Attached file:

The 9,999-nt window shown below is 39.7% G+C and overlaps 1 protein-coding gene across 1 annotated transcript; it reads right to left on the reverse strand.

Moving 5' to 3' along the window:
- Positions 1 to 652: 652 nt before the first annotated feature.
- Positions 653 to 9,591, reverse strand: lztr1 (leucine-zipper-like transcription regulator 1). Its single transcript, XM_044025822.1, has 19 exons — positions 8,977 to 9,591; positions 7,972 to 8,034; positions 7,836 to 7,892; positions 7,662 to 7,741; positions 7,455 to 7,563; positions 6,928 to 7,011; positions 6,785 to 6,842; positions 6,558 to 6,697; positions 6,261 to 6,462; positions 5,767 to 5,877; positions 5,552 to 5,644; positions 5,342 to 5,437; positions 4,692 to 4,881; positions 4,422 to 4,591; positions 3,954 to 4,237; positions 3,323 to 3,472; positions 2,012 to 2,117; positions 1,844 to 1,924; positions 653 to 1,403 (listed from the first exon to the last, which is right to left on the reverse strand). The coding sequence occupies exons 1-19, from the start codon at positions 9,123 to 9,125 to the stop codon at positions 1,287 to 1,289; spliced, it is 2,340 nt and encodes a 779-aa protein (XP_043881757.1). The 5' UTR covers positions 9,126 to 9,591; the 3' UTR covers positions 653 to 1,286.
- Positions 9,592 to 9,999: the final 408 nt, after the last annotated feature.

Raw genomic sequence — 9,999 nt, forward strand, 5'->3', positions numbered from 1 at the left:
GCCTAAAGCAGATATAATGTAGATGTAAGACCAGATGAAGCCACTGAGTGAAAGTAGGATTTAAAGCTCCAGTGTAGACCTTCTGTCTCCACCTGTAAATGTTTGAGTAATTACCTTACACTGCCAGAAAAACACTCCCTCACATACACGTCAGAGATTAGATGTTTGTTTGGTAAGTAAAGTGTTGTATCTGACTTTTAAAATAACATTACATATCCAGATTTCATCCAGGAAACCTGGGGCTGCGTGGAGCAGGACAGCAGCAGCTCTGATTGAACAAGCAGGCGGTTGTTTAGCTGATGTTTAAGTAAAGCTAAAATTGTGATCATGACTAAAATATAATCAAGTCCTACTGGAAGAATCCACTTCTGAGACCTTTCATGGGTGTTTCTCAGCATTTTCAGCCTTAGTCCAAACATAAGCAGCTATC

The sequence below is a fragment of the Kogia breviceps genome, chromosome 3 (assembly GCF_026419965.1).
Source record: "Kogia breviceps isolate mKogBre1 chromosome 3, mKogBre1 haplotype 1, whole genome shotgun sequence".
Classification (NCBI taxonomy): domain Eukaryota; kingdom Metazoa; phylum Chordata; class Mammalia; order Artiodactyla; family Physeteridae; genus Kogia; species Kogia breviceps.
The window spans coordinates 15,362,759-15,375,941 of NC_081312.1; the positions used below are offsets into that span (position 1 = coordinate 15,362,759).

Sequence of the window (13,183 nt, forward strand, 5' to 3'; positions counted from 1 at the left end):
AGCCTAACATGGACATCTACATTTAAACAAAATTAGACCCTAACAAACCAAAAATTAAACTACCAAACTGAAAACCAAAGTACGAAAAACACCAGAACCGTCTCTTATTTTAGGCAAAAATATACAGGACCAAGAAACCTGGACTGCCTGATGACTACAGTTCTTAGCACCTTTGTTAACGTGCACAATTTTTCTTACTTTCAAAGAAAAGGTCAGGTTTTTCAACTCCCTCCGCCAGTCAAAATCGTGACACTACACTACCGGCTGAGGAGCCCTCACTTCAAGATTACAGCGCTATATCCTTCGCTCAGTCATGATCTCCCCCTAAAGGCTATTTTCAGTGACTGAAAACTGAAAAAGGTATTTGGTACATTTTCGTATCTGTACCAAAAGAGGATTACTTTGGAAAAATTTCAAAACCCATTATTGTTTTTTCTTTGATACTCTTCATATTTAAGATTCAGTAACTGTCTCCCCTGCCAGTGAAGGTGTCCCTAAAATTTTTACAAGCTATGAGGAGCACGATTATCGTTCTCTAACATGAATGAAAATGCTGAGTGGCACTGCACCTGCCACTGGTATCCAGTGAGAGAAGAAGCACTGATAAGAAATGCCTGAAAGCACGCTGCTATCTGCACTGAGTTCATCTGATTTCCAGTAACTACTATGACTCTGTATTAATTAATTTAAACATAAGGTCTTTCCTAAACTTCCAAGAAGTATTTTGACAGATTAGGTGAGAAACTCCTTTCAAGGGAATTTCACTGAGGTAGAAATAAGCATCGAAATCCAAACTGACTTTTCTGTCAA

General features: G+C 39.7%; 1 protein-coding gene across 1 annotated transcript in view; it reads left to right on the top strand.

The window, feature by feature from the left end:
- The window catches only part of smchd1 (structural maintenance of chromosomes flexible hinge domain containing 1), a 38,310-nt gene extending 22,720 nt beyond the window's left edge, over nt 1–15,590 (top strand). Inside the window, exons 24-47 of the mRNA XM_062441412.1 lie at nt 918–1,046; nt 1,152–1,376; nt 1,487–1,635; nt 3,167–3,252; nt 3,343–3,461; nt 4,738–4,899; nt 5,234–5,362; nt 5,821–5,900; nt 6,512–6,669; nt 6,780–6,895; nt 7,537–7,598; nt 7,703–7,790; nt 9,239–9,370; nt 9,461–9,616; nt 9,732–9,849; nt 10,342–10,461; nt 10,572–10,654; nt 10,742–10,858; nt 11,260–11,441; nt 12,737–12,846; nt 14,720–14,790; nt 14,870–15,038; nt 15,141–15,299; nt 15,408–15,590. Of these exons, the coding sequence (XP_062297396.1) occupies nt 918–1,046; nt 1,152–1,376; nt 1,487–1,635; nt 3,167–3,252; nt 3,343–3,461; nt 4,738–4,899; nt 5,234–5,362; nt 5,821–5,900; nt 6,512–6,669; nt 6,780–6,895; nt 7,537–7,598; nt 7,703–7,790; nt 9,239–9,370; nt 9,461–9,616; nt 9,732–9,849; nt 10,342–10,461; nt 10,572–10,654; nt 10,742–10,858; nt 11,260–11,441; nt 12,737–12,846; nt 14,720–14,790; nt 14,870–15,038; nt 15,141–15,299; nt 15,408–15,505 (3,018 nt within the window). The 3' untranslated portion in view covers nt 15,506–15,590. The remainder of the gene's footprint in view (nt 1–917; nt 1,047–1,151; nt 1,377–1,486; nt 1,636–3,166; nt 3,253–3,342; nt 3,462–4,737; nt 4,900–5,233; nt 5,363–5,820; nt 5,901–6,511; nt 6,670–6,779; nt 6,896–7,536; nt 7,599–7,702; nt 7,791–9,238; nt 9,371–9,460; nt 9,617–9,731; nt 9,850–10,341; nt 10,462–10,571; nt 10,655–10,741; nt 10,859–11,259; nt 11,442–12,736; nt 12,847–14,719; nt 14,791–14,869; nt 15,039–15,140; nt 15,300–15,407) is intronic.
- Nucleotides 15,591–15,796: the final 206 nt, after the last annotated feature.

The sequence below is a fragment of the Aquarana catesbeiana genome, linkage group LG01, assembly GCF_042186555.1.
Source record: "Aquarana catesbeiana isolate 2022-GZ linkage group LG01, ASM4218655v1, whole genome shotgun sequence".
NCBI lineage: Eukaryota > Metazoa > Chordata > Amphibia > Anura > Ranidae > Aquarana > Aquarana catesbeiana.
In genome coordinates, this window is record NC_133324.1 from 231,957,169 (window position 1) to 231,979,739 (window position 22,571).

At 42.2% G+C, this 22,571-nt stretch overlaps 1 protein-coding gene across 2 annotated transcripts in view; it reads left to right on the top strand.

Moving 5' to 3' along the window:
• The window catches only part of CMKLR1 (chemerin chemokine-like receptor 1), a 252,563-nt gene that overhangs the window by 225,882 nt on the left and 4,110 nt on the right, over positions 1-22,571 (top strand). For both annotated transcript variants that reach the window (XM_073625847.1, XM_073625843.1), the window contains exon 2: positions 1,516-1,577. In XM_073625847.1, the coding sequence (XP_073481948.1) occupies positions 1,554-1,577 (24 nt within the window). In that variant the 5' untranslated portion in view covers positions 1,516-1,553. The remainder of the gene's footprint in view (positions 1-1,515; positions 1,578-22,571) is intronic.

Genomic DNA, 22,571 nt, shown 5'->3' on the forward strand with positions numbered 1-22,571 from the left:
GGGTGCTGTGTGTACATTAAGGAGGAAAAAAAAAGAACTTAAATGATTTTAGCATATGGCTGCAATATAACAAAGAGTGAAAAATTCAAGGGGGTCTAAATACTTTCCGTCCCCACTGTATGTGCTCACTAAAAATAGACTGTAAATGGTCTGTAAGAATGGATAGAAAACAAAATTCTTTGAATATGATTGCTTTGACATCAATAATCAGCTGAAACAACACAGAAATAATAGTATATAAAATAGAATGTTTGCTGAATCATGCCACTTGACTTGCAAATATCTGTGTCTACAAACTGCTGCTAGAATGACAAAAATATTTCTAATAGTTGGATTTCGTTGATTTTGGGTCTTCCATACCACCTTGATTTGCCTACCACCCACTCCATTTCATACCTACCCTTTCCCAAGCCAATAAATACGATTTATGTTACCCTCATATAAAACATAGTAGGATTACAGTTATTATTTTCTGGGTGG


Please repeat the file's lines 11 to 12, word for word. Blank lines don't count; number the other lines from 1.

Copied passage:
The window spans coordinates 15,362,759-15,375,941 of NC_081312.1; the positions used below are offsets into that span (position 1 = coordinate 15,362,759).

Sequence of the window (13,183 nt, forward strand, 5' to 3'; positions counted from 1 at the left end):